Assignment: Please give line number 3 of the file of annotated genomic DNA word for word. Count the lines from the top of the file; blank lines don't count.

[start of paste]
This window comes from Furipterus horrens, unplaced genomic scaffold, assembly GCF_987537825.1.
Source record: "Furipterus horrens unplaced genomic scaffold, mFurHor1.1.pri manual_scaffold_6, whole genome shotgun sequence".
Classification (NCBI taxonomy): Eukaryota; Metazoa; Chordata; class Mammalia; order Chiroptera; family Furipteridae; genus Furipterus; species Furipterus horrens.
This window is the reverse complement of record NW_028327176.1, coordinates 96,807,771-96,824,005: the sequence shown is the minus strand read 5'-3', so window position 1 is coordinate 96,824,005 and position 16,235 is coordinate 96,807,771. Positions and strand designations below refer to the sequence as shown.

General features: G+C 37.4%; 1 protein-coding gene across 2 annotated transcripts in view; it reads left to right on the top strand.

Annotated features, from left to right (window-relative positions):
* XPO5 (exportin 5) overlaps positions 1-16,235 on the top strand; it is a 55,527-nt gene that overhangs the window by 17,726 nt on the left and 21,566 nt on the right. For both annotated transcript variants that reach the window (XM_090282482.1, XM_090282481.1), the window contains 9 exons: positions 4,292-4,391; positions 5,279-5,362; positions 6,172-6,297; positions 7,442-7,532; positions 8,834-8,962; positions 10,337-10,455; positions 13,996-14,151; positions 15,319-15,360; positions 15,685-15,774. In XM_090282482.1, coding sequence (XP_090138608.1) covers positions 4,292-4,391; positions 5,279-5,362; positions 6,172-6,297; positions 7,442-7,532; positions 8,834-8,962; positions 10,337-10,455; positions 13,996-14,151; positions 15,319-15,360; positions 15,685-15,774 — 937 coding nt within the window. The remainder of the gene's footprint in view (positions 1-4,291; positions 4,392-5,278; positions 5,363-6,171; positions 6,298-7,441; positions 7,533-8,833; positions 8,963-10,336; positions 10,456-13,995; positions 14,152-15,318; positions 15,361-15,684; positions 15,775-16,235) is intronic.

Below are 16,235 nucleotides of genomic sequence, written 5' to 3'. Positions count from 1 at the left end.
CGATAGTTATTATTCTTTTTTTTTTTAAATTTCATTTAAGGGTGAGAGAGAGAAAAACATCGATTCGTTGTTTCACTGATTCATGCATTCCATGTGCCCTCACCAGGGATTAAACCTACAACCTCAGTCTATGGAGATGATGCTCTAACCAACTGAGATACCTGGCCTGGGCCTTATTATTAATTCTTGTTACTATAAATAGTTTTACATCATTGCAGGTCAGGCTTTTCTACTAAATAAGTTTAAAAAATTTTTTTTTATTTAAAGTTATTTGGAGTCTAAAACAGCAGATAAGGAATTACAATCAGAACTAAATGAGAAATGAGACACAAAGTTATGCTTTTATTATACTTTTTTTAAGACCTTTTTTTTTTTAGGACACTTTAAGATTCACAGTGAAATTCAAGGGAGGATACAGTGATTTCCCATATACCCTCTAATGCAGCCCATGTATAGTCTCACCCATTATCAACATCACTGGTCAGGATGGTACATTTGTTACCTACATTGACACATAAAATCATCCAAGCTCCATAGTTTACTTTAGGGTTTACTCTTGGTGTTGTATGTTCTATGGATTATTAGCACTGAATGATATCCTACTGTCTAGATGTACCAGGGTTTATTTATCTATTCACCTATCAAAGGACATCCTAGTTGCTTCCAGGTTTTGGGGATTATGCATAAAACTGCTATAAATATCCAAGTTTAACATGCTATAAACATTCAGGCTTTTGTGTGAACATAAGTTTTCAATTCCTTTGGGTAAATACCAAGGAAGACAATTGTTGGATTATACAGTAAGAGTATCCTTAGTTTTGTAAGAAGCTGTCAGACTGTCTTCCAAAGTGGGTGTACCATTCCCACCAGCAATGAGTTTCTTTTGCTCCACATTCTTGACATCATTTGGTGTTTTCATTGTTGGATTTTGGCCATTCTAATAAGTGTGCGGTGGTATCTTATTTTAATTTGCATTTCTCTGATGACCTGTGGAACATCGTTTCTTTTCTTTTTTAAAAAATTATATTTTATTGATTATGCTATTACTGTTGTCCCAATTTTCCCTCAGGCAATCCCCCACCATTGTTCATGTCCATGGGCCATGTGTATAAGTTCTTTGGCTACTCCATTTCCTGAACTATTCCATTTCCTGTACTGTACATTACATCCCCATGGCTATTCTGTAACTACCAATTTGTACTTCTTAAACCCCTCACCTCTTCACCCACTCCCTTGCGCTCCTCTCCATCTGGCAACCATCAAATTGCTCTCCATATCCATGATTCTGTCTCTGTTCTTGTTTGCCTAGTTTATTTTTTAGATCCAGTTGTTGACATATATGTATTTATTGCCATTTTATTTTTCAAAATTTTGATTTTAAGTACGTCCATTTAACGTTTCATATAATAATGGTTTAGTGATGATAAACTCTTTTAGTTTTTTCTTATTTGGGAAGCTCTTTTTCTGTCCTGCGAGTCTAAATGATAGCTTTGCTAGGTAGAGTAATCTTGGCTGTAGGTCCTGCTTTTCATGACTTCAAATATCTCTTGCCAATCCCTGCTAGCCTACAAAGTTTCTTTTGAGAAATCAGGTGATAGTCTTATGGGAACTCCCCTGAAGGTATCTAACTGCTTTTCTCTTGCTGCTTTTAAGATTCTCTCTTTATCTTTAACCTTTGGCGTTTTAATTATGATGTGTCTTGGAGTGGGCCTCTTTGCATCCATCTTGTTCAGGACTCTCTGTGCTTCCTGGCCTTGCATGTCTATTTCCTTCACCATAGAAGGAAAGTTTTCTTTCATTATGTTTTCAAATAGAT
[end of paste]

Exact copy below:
Classification (NCBI taxonomy): Eukaryota; Metazoa; Chordata; class Mammalia; order Chiroptera; family Furipteridae; genus Furipterus; species Furipterus horrens.